By Todd Cohen
RESEARCH TRIANGLE PARK, N.C. — Artists and arts groups in the Triangle wanting to hold “pop-up” events, and property owners with available space, can turn to a pop-up toolkit, prepared with the help of law students at the University of North Carolina at Chapel Hill. The toolkit spells out logistics and details of planning and staging the events, from permits and insurance to rules on access to parking and restrooms.
Emerging local arts leaders who want to increase their arts revenue through more effective use of marketing, social media, fundraising and other business functions can attend monthly workshops, while photographers, filmmakers, writers and other creative artists can learn about copyright law and other legal issues at monthly talks by lawyers.
And artists, nonprofit and for-profit arts groups in the region, and anyone else looking for information, resources or opportunities, from funding and technical support to exhibit and performance space and calendars, can visit a website devoted to arts in the region.
Spearheading all those efforts is Triangle ArtWorks, a nonprofit formed in 2010 that aims to serve as a resource hub and advocate for the region’s arts community.
“We are working to make it easier for artists and arts organizations and businesses to thrive, which is good for the entire Triangle, not just the artists,” says Beth Yerxa, executive director and co-founder of Triangle ArtWorks.
When she chaired the Raleigh Arts Commission in the 2000s, Yerxa and Leigh Ann Wilder, who at the time served on a Commission panel and now is director of arts in communities for the North Carolina Arts Council, saw a gap in resources and infrastructure for the region’s arts community.
“There were a lot of organizations doing various levels of support for different types of artists,” such as fundraising by local arts councils, or professional support for segments of the arts community such as visual artists, says Yerxa. “But no one really was looking at how best to get the arts, as a business community, the resources they need to thrive and be financially sustainable.”
Lawyers, in comparison, can turn to county, state and national bar associations for professional development, networking, insurance, newsletters and other resources, says Yerxa, a lawyer.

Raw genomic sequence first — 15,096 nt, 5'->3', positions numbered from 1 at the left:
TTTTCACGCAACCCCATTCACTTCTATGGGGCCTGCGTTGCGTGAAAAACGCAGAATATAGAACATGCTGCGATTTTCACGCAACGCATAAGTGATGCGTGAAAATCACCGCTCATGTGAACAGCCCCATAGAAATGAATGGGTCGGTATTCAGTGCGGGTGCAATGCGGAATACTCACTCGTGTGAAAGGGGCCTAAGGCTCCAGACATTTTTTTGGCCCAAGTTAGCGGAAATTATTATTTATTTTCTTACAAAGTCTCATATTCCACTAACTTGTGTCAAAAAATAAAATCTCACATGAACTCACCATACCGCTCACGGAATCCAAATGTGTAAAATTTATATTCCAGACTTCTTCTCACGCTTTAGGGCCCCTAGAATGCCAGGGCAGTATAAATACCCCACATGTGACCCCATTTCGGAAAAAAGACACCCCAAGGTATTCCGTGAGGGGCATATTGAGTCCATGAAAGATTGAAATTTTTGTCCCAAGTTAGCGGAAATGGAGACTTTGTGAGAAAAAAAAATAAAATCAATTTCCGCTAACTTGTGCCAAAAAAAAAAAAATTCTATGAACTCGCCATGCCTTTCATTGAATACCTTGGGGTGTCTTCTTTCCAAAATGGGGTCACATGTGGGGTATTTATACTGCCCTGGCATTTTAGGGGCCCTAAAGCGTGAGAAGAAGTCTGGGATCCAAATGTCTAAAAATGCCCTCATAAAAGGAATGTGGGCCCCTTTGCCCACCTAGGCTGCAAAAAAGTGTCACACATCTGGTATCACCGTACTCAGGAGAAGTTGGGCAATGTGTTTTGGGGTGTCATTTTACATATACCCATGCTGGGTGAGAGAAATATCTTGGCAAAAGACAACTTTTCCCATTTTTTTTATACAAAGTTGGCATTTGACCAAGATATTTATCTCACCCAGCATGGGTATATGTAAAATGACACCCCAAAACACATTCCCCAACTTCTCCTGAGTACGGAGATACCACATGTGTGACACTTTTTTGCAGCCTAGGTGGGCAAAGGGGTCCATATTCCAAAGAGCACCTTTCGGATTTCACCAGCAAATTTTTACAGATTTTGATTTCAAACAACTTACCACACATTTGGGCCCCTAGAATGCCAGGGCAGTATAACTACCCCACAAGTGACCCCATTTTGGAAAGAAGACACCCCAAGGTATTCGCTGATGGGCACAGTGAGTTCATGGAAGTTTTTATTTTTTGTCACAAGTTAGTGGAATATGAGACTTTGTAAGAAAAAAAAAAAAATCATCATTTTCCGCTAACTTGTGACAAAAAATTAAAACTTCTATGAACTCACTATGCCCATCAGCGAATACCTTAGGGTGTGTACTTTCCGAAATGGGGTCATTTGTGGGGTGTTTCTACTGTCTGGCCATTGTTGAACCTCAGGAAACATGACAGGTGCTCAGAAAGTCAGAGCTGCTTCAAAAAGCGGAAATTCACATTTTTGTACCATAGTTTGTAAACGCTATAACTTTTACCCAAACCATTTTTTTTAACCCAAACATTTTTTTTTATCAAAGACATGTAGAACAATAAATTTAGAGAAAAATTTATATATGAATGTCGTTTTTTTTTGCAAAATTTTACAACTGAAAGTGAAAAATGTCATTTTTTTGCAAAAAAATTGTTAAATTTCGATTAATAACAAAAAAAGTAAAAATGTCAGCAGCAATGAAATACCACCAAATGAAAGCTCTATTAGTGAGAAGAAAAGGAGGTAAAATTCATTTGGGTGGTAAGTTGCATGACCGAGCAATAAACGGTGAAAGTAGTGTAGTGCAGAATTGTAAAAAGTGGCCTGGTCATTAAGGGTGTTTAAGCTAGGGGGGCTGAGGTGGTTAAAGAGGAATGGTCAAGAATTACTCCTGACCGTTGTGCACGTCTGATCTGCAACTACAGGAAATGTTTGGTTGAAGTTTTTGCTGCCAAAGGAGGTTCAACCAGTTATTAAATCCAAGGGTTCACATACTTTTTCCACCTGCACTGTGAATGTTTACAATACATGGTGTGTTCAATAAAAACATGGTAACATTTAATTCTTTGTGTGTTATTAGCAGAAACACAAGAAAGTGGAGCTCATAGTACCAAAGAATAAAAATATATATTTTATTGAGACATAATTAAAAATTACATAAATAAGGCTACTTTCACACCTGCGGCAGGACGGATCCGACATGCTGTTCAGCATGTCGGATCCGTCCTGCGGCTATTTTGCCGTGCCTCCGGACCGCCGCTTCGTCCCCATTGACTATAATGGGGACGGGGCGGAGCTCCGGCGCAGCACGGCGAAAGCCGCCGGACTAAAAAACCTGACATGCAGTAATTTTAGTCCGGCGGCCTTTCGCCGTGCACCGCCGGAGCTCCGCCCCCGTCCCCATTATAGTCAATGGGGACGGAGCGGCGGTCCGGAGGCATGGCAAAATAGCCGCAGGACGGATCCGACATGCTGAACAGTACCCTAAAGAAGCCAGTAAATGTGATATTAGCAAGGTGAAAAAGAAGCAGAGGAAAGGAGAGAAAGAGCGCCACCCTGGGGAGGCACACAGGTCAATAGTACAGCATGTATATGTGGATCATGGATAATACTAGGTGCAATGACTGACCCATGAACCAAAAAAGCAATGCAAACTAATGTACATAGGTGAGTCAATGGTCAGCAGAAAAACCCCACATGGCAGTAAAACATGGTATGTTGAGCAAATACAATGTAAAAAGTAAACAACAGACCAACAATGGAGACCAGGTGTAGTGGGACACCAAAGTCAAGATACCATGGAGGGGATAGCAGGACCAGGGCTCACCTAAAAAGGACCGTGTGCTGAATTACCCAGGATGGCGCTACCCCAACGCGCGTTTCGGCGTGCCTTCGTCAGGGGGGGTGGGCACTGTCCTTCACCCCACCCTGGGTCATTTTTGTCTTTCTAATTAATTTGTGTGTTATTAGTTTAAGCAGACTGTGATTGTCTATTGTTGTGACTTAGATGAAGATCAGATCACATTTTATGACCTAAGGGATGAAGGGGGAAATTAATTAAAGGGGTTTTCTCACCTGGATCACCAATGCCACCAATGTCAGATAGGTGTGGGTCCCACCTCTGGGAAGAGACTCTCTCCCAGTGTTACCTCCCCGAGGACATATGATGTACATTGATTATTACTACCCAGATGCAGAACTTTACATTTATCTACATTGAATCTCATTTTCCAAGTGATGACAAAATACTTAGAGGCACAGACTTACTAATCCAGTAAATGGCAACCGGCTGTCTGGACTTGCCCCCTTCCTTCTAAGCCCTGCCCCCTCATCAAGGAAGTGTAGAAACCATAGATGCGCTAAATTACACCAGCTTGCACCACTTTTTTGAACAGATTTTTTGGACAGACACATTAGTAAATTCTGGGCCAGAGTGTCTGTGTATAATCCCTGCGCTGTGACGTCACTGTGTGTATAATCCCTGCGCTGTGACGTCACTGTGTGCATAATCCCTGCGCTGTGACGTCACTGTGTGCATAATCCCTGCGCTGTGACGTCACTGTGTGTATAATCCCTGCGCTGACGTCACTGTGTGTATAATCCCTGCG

But as a “business community,” she says, “artists have nobody doing that work.”
So she and Wilder launched Triangle ArtsWorks.
An all-volunteer nonprofit that operates with an annual budget of $10,000, and 30 to 40 active volunteers, the group serves artists and arts groups, both nonprofit and for-profit, in Chatham, Durham, Johnston, Orange and Wake counties.
It operates in The Frontier in Research Triangle Park in space donated by Research Triangle Foundation.
And with a total of roughly $10,000 in grants from Duke Energy Foundation, Durham Arts Council and the Town of Cary, it has been building its own organizational infrastructure — including development of its board and raising money — with the assistance of consultant Maggie Clay Love.
The group also is redesigning a digital platform it built, including a website, database and social media network, to connect and provide resources for anyone involved or interested in the arts.
Triangle ArtWorks also is talking with local arts councils throughout the region about expanding its program of two professional-development workshops a month for artists and arts groups.
Its board recently created a fundraising committee that initially aims to raise $70,000 — including $10,000 through December — to continue to strengthen its organizational “capacity.”
And Yerxa, a member of the North Carolina Small Business Alliance who quips she has “no arts bone in my body,” works with a range of economic development and planning organizations to connect the worlds of business and the arts, and raise awareness about the value each adds to the other and to the region.
“The arts enrich our lives,” says Yerxa. “The arts create jobs and are jobs. Artists are innovators. If the Triangle is building itself as a technology and innovative community, the arts need to be part or that.”